Created on Wednesday, 24 March 2010 20:34 Published Date Hits: 6267
A legal battle over a valedictory speech that nobody heard is moving to a higher court.
Billings attorney Bill O’Connor, who is running for the new District 13 Court judgeship, has filed an appeal with the Montana Supreme Court over the case of Renee Griffith. You may remember her: She was the senior at Butte High School who was not allowed to deliver her valedictory speech because she refused to delete references to “God” and “Christ.”
She claimed that the school district discriminated against her because of her religious beliefs. When her claim before the Montana Human Rights Bureau was denied, she sued in 13th District Court in Yellowstone County.
In February, District Judge Gregory Todd ruled against her, finding that she had not been a victim of discrimination because school district policies prohibiting religious speech during graduation ceremonies applied equally to all student speakers.
“A high school graduation ceremony is not intended to be a forum for expression of individual student religious views,” he wrote.
Judge Todd ended his ruling with a quotation that was particularly grating on the Griffith family: He quoted Ecclesiastes 3:1-8, which begins, “To every thing there is a season, and a time to every purpose under the heaven.” It was as if the judge was flaunting his own liberty to quote Scripture while denying the same liberty to a high school student.
Mr. O’Connor is not some zealot who believes in obliterating the line between church and state. He agrees that school districts have the right to require students to submit valedictory speeches in advance to school officials. He agrees that those speeches should not be prayers, and they should not proselytize.
He even agrees that courts were right to rule against Brittany McComb, whose valedictory in Henderson, Nev., was cut off in mid-speech by school officials who thought she was proselytizing. The Rutherford Institute, a civil liberties group whose president, John Whitehead, occasionally has had columns appear on this page, filed suit on her behalf, arguing that school officials “sought to censor her speech, coerce her into giving a different speech in violation of her conscience, and interfere with and censor the delivery of her speech, all based upon her religious belief and viewpoint.”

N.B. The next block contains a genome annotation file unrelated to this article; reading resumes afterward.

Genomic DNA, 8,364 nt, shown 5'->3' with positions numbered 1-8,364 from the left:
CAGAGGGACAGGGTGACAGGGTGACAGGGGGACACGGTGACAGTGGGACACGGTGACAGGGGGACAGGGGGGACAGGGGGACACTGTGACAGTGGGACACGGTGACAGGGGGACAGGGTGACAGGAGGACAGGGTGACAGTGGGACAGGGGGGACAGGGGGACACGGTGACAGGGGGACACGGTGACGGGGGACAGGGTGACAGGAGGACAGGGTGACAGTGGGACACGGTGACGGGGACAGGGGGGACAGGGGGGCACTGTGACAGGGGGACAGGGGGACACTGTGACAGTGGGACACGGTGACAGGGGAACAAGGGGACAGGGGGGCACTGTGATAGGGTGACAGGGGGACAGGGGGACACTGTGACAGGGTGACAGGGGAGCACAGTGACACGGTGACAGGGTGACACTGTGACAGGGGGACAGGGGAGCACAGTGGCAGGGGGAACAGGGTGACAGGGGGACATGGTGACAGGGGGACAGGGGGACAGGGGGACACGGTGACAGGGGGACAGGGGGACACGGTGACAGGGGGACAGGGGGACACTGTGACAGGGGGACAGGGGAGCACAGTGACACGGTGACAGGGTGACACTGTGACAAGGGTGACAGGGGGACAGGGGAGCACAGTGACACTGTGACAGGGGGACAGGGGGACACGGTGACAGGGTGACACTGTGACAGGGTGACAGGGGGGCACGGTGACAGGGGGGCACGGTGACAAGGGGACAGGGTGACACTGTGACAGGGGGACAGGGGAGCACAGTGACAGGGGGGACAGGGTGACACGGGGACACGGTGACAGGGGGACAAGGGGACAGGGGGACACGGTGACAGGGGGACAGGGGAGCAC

Ms. McComb’s mistake was that she tried to give a speech that school officials already had told her to change, Mr. O’Connor said. Under their powers to act in place of parents, school districts can demand to see valedictory speeches in advance, he said. Even the American Civil Liberties Union sided with the school district in that case, and the U.S. Supreme Court declined to hear an appeal.
But Ms. Griffith stuck by her principles, Mr. O’Connor said, and refused to give a watered-down speech. As prepared, her speech by no means amounted to proselytizing, he argues. According to the court order, the controversial remarks included two references to the deity: “I didn’t let fear keep me from sharing Christ and His joy with those around me,” and “I learned not to be known for my grades or for what I did during school, but for being committed to my faith and morals and being someone who lived with a purpose from God with a passionate love for him.”